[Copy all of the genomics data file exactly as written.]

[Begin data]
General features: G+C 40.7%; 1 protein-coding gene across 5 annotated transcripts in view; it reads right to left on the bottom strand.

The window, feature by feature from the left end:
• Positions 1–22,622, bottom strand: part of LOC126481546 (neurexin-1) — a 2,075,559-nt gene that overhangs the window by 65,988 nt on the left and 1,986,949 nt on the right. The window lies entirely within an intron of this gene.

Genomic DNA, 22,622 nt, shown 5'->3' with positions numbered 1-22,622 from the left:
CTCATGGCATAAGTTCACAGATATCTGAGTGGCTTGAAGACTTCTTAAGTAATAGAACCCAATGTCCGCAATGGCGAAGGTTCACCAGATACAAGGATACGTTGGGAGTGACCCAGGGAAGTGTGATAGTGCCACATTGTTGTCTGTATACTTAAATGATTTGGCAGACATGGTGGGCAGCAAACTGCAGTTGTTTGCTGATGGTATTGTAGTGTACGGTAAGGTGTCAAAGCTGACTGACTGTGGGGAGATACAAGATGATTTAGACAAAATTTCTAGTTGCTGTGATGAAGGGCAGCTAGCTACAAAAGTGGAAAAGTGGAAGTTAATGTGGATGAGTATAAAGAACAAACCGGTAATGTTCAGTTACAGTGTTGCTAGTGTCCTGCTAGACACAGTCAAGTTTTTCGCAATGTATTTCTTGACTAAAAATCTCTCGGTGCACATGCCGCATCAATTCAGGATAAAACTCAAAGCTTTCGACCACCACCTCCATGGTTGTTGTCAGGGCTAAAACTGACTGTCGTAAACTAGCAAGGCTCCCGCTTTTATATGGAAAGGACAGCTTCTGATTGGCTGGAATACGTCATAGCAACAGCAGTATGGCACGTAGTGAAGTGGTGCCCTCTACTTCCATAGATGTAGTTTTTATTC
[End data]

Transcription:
General features: G+C 40.7%; 1 protein-coding gene across 5 annotated transcripts in view; it reads right to left on the bottom strand.

The window, feature by feature from the left end:
• Positions 1–22,622, bottom strand: part of LOC126481546 (neurexin-1) — a 2,075,559-nt gene that overhangs the window by 65,988 nt on the left and 1,986,949 nt on the right. The window lies entirely within an intron of this gene.

Genomic DNA, 22,622 nt, shown 5'->3' with positions numbered 1-22,622 from the left:
CTCATGGCATAAGTTCACAGATATCTGAGTGGCTTGAAGACTTCTTAAGTAATAGAACCCAATGTCCGCAATGGCGAAGGTTCACCAGATACAAGGATACGTTGGGAGTGACCCAGGGAAGTGTGATAGTGCCACATTGTTGTCTGTATACTTAAATGATTTGGCAGACATGGTGGGCAGCAAACTGCAGTTGTTTGCTGATGGTATTGTAGTGTACGGTAAGGTGTCAAAGCTGACTGACTGTGGGGAGATACAAGATGATTTAGACAAAATTTCTAGTTGCTGTGATGAAGGGCAGCTAGCTACAAAAGTGGAAAAGTGGAAGTTAATGTGGATGAGTATAAAGAACAAACCGGTAATGTTCAGTTACAGTGTTGCTAGTGTCCTGCTAGACACAGTCAAGTTTTTCGCAATGTATTTCTTGACTAAAAATCTCTCGGTGCACATGCCGCATCAATTCAGGATAAAACTCAAAGCTTTCGACCACCACCTCCATGGTTGTTGTCAGGGCTAAAACTGACTGTCGTAAACTAGCAAGGCTCCCGCTTTTATATGGAAAGGACAGCTTCTGATTGGCTGGAATACGTCATAGCAACAGCAGTATGGCACGTAGTGAAGTGGTGCCCTCTACTTCCATAGATGTAGTTTTTATTC